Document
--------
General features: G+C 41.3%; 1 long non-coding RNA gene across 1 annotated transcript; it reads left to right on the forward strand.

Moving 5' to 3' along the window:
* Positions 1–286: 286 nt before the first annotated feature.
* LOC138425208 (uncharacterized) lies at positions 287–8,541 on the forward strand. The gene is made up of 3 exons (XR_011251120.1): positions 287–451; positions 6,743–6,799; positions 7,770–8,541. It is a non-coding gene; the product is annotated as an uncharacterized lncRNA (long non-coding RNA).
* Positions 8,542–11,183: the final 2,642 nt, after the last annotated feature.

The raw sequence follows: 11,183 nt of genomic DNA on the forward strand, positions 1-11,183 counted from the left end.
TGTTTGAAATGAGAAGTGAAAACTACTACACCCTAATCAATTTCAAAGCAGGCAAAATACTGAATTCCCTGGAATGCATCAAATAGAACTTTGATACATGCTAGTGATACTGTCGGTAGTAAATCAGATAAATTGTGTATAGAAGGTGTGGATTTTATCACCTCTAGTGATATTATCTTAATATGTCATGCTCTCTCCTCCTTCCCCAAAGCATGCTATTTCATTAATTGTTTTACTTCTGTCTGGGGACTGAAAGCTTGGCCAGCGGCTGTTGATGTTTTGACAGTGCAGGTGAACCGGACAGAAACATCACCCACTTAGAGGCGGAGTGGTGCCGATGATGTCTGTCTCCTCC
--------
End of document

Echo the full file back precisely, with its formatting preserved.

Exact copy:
General features: G+C 41.3%; 1 long non-coding RNA gene across 1 annotated transcript; it reads left to right on the forward strand.

Moving 5' to 3' along the window:
* Positions 1–286: 286 nt before the first annotated feature.
* LOC138425208 (uncharacterized) lies at positions 287–8,541 on the forward strand. The gene is made up of 3 exons (XR_011251120.1): positions 287–451; positions 6,743–6,799; positions 7,770–8,541. It is a non-coding gene; the product is annotated as an uncharacterized lncRNA (long non-coding RNA).
* Positions 8,542–11,183: the final 2,642 nt, after the last annotated feature.

The raw sequence follows: 11,183 nt of genomic DNA on the forward strand, positions 1-11,183 counted from the left end.
TGTTTGAAATGAGAAGTGAAAACTACTACACCCTAATCAATTTCAAAGCAGGCAAAATACTGAATTCCCTGGAATGCATCAAATAGAACTTTGATACATGCTAGTGATACTGTCGGTAGTAAATCAGATAAATTGTGTATAGAAGGTGTGGATTTTATCACCTCTAGTGATATTATCTTAATATGTCATGCTCTCTCCTCCTTCCCCAAAGCATGCTATTTCATTAATTGTTTTACTTCTGTCTGGGGACTGAAAGCTTGGCCAGCGGCTGTTGATGTTTTGACAGTGCAGGTGAACCGGACAGAAACATCACCCACTTAGAGGCGGAGTGGTGCCGATGATGTCTGTCTCCTCC